The person injured as a result of another’s negligence, must prove every element of their personal injury case by a preponderance of the evidence, including lost wages and earnings. Part of the damages a plaintiff can claim involves the loss of income resulting from having been in the accident.
First, it’s important to see a medical doctor, chiropractor or other qualified health care provider and, if you can’t work because of your injuries, have him or her note the nature and duration of your disability. If you can’t work but you don’t see a doctor, the other driver’s insurance company and, later, a judge, jury or arbitrator may question whether you were really too injured to work.
Second, you need to document the amount of earnings you lost. If you are employed by a company or individual that keeps formal payroll records it should be a simple matter of requesting the records that show when you were off work and how many dollars you lost. You might also ask your employer, human resources manager or payroll supervisor for a letter outlining you earnings history, the dates you were off work and the amounts you lost.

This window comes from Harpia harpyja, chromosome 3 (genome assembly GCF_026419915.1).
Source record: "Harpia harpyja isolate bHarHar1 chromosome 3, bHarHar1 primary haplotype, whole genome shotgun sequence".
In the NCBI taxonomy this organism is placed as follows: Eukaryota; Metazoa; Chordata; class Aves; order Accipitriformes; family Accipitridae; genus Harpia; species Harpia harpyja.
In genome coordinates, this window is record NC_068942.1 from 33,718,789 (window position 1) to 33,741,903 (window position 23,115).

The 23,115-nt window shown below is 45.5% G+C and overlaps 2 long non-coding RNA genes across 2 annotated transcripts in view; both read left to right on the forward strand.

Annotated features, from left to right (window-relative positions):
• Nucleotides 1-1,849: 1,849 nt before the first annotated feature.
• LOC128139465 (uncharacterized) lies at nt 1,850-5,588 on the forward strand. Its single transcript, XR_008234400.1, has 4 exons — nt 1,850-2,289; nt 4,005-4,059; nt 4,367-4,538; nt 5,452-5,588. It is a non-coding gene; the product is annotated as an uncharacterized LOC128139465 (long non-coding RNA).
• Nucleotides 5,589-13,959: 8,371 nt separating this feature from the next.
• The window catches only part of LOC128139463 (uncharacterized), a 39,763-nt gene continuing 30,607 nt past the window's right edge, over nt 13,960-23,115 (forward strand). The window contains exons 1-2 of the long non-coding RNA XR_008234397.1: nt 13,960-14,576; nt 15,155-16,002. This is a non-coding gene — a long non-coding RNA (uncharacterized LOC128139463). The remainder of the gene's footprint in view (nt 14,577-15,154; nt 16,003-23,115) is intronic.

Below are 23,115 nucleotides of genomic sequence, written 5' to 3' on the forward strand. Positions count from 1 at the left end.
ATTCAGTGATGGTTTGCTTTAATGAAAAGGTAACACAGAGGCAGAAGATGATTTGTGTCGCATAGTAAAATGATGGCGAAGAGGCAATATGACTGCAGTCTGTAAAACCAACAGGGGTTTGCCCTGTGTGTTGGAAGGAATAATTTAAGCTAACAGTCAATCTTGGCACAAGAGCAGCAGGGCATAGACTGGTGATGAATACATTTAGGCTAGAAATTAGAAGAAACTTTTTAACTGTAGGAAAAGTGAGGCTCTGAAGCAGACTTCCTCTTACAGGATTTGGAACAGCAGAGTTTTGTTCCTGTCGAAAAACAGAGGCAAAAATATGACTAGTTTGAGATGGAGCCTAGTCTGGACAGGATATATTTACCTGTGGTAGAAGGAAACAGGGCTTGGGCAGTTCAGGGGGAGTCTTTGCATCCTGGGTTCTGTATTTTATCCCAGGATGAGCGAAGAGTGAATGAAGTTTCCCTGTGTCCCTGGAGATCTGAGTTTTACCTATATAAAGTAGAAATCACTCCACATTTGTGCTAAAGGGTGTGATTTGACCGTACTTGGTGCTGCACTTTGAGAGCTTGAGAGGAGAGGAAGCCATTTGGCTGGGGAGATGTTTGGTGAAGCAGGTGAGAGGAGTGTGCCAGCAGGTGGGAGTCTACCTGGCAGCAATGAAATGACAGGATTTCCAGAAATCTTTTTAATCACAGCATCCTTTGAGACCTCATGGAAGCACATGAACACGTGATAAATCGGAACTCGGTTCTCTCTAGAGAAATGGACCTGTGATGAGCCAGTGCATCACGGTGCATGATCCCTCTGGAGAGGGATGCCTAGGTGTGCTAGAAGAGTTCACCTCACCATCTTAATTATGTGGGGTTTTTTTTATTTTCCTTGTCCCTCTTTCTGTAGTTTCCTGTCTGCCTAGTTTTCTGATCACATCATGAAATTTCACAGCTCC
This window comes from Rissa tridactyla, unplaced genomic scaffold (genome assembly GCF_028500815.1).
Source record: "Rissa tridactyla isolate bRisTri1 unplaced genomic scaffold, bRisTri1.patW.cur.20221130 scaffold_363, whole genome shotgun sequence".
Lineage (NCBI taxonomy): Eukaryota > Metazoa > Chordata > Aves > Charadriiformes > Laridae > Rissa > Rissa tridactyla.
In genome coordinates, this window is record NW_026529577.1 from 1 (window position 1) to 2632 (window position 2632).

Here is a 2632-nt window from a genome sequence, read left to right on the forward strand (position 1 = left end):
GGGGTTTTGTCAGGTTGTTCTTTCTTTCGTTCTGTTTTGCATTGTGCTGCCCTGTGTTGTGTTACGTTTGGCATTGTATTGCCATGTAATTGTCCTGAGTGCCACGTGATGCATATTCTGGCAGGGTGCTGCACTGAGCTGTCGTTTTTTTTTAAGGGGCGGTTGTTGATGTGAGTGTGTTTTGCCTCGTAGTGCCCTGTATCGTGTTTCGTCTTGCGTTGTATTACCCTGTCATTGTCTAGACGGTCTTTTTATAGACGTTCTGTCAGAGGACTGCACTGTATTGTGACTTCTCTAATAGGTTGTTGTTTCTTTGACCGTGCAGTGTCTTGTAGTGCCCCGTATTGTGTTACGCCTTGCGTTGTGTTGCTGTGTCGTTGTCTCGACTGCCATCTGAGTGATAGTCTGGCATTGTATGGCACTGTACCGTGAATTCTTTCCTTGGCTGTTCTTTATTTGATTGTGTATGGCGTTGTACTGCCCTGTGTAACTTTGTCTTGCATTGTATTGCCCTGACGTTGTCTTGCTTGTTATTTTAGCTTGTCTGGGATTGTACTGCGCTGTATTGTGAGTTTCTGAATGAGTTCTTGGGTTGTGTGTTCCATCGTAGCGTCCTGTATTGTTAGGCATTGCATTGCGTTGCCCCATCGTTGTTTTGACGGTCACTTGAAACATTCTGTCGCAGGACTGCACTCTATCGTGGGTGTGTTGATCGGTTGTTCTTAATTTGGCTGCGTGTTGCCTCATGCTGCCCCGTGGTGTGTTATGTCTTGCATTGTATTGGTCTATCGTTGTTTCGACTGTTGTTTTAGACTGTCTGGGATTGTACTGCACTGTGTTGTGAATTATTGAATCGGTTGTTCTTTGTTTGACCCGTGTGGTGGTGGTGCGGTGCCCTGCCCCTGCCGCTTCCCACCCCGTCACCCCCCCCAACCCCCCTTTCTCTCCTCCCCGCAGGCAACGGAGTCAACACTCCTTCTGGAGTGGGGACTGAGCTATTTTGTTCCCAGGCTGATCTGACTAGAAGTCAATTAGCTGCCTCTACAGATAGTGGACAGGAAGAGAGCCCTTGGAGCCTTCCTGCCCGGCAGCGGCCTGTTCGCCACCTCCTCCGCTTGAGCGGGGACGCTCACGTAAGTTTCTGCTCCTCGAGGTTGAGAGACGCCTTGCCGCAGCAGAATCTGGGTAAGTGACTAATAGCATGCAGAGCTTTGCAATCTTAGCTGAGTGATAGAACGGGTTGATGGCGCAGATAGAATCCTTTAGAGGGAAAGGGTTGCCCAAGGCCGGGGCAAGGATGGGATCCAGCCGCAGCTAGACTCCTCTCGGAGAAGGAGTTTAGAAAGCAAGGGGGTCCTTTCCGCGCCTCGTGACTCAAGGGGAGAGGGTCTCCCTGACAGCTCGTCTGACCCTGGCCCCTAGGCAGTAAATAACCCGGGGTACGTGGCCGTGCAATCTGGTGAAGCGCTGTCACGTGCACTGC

It can be a little more complicated if you work for yourself. You will need to gather any records you have that demonstrate your earnings history and the periods during which you could not work. Examples of these might be profit and loss statements, job calendars, job invoices, copies of payment (to you) checks or even letters from clients. If you run your own business you might need to produce records that demonstrate your business’s expenses (payroll, rent, etc.) continued but the company lost income because you weren’t able to perform your functions.
Personal and business tax returns are generally privileged, meaning no one can compel you to produce them, but you might consider using relevant portions anyway as a way of demonstrating how your personal or business income decreased after the accident. This will probably be a strategy decision you will want to discuss with a lawyer.
For more information on personal injury law visit GotTrouble.com